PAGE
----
On the 30 December 2014, the Dutch Authority for Consumers and Markets announced that it had fined CVC Capital Partners and Bencis Capital Partners for their ownership of Dutch flour producer Meneba. Meneba had been convicted of participation in a price and output limiting cartel between the years 2001 and 2007. The case is significant as it is the second major instance of a private equity firm being fined for ownership of an infringing portfolio company after the EU Commission Goldman Sachs/Prysmian power cable case which we reported last year.
What is not clear in the current case is whether (as in Prysmian) the private equity firm were held strictly liable for the infringement of their portfolio company, even when the private equity firm had no knowledge of the infringement in question. It was held in Prysmian that their financial ownership alone was enough to warrant control and therefore establish parent company liability.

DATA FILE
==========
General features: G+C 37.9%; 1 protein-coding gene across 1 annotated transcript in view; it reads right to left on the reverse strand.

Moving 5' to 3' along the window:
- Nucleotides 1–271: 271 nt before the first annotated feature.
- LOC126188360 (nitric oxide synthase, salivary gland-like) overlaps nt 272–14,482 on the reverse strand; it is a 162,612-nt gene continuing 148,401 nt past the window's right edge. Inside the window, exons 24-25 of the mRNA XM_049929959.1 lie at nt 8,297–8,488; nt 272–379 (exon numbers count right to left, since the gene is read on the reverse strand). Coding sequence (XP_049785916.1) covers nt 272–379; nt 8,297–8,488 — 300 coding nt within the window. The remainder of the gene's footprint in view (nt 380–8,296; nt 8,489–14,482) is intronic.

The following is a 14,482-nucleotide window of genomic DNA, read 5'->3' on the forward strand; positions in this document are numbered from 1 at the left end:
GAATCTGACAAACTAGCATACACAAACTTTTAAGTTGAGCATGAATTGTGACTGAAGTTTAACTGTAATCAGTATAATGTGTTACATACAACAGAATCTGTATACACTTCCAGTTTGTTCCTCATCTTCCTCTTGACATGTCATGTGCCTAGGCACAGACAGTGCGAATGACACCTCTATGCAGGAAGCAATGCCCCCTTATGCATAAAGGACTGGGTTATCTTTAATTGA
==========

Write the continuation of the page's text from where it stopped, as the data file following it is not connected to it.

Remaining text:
We have commented before on the difficulty for parent companies in safeguarding against these fines. The secretive nature of the activity means it may not be visible in any due diligence upon acquisition and the likelihood of the cartel and the fines being levied many years after purchase and even after the ownership period means the parent company can be left completely without redress. Investigating long term insurance options may be the only option for many firms in these situations.
The press release from the Dutch Authority may be found here.